The cost of the war and the the cost of oil/energy might be as bad as high Fed rates. The Japanese went into deflation a decade ago and their low (zero?) rate interest rates didn’t help for a long long time. They called it “pushing on a string.”

    We have been in a bull market for a few years. Such markets “climb a wall of worry” and often continue to have new legs upward longer than one might expect.

    My guess is that the bull market will continue for a time, but I’m keen to the fact that we may be near a cliff.

    I have some small positions in the stock market. I had gone to cash around February, but recently got back in. I only bought stocks with zero debt and significant cash positions. In such stocks, I reckon that I should not lose more than 2/3.

    Today’s portfolio: CRUS STRT MCRL SNUS

    I don’t use Margin.

    I have considerred puts on stocks like AMR and CRM.

  2. travesh Says:

    Dave, didn’t know you followed the markets. I think we missed out on some interesting conversations!

    I’ll be rolling my 401(k) into an IRA within the next couple weeks and have been concerned with volatility in the current market. I don’t want my holdings to get caught in a downdraft during the transition. I’m willing to sacrifice some potential upside at this point for a bit of safety.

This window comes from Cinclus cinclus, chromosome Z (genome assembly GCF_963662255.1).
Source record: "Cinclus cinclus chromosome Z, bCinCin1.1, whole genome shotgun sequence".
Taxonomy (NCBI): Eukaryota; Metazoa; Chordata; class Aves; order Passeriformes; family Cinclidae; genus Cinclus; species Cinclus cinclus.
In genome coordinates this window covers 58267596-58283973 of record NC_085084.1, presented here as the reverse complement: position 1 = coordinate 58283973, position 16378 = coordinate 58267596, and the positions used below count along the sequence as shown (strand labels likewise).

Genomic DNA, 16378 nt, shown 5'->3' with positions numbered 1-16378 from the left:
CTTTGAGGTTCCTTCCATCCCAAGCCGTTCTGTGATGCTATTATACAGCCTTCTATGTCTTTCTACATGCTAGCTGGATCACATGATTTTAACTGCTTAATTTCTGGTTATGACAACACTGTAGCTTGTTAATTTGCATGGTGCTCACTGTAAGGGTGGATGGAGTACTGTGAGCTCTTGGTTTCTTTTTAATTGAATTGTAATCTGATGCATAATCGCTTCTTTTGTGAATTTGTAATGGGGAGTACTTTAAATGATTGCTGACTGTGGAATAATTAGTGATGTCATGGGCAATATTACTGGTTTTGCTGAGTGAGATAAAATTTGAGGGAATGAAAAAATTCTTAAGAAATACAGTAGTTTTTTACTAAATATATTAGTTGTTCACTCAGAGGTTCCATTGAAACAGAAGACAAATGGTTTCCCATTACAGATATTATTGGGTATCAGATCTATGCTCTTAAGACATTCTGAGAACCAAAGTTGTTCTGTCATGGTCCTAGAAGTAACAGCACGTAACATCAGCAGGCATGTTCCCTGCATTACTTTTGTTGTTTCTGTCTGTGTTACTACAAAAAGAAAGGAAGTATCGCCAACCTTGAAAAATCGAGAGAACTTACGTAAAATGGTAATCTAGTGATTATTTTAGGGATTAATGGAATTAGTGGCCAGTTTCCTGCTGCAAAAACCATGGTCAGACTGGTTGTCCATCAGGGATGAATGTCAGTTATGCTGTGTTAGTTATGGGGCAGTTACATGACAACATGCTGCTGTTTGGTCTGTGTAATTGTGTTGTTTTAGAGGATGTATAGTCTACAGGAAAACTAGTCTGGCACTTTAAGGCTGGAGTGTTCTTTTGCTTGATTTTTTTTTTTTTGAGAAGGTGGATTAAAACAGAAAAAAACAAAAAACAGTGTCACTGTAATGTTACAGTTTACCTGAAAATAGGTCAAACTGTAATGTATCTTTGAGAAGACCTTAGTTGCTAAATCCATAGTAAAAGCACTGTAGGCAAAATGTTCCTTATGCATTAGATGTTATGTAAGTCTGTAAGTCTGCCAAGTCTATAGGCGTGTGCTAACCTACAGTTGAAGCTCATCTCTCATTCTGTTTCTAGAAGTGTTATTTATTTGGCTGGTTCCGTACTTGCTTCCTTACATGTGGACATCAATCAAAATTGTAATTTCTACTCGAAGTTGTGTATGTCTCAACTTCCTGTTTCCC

I agree that the bull market may well continue for a while. Admittedly, I’ve got a terrible track record knowing when to get out of positions. Since I’m largely an index and sector fund kind of guy, I’m mostly thinking: will the major indices cross this point again heading downward? I believe they will. I’ll be happy if I can beat a long term buy and hold strategy. Everyone thinks they’ve got a good system until they get badly burned.

    My perspective really changed a couple years ago when I started seriously looking at the US dollar vs other stable currencies. I made a strong bet against the dollar and have no regrets thus far. One of the real questions going forward is whether we’ll see dollar inflation or deflation. My bet is that we see a lot more inflation before we see deflation. The Fed will pretty much ensure this if they continue to lower rates to buoy the stock market and ease existing debt. I don’t see low rates faciliting an economic expansion at this point; lending requirements are really tightening up, It seems more likely that low interest rates are intended to bring the credit boom in for a soft landing through purposeful inflation. This may prevent defaults / foreclosures / bankruptcies by allowing payback with devalued dollars. The spanner in the works is that other countries may choose to dump all dollar denominated assets, securities, etc. We’re seeing a bit of this already, and it could become dangerously hyperinflationary.